Transmission of dirofilariasis in Europe is dependent upon the presence of sufficient numbers of infected dogs, susceptible mosquitoes, and a suitable climate to permit extrinsic incubation of Dirofilaria in the mosquito intermediate host. Dogs returning to the United Kingdom from overseas have been infected with several vector-borne infections (Babesia, Ehrlichia, Leishmania, and Dirofilaria), and this paper assesses the climatic constraints on the potential rate of extrinsic incubation of Dirofilaria in the United Kingdom. A model using an established algorithm based on accumulated temperature predicts that summer temperatures during 1995-2000 may have been sufficient to permit complete incubation of Dirofilaria in 2 of the years for large parts of southern/central England, and 5 years around London. The occurrence of autochthonous transmission would be dependent upon additional factors related to frequency of returning infected dogs and the distribution and abundance of putative mosquito vectors, and these should be studied further.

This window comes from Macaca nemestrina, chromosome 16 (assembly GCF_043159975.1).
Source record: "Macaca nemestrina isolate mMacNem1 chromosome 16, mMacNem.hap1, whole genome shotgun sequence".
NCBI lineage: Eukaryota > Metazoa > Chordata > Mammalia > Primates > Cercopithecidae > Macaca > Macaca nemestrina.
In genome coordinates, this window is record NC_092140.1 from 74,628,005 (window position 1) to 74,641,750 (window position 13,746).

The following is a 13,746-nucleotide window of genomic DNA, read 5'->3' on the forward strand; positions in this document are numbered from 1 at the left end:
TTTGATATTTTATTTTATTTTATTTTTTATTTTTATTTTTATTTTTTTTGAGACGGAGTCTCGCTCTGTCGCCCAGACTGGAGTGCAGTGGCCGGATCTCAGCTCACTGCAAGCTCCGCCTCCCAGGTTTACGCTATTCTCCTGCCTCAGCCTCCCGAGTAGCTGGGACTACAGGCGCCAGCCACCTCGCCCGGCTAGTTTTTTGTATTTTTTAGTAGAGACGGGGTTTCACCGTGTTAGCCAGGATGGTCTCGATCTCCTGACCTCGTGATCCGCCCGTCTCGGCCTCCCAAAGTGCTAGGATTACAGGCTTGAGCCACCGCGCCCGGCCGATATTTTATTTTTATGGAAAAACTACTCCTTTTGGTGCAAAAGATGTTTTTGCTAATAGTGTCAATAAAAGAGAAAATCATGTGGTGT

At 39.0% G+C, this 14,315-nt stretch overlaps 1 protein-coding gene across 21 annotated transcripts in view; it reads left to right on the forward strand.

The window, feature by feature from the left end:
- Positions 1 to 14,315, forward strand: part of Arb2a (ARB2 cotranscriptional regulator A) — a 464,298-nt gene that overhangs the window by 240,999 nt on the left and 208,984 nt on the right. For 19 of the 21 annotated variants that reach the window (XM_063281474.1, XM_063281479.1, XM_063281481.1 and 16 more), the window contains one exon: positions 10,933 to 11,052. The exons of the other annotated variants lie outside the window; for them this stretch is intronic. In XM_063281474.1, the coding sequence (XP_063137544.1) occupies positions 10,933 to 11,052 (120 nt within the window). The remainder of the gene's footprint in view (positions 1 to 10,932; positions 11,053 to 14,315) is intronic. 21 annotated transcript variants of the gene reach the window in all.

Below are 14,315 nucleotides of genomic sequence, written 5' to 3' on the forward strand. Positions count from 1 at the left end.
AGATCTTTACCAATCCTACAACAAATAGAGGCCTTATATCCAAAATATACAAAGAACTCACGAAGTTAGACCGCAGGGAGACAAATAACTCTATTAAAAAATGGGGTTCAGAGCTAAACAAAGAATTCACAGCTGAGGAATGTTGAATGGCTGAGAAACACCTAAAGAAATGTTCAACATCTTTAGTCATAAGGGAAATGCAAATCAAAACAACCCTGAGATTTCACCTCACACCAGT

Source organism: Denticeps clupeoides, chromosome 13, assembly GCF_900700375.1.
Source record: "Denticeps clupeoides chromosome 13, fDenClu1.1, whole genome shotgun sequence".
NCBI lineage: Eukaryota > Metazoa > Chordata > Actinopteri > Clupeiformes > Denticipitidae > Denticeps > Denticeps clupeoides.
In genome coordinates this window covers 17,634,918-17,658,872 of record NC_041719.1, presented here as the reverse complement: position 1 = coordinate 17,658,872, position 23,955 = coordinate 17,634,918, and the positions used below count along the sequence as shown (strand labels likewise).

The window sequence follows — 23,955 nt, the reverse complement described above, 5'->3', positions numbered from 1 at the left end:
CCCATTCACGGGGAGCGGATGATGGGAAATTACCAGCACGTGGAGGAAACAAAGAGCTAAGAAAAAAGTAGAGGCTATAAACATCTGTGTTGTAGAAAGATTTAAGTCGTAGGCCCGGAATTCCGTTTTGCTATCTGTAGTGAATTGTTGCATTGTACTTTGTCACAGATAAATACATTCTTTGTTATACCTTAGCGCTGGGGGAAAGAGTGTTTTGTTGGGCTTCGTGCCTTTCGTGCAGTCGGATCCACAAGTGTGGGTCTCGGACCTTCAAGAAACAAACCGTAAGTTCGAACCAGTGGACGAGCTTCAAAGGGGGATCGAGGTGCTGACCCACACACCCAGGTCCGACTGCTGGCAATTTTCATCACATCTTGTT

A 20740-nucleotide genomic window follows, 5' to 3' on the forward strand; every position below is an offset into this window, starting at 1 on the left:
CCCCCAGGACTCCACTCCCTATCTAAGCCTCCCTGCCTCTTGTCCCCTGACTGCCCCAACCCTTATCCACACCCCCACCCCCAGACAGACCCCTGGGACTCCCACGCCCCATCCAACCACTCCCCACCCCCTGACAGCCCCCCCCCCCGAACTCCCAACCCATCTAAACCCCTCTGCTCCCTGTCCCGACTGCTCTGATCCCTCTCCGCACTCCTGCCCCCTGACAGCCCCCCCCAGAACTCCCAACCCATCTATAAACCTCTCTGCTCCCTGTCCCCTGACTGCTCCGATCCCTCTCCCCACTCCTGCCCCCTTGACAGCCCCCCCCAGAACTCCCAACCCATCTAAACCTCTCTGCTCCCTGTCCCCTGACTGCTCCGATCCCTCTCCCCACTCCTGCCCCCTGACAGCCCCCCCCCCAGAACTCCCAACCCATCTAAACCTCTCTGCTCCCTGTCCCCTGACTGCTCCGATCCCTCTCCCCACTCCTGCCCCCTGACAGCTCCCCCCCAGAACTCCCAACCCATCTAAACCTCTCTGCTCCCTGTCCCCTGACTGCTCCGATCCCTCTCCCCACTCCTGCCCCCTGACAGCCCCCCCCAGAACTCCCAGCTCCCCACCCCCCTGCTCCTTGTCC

|Number of pages||11|
|Journal||Vector-Borne and Zoonotic Diseases|
|Publication status||Published - Mar 2007|
- United Kingdom
- Vector borne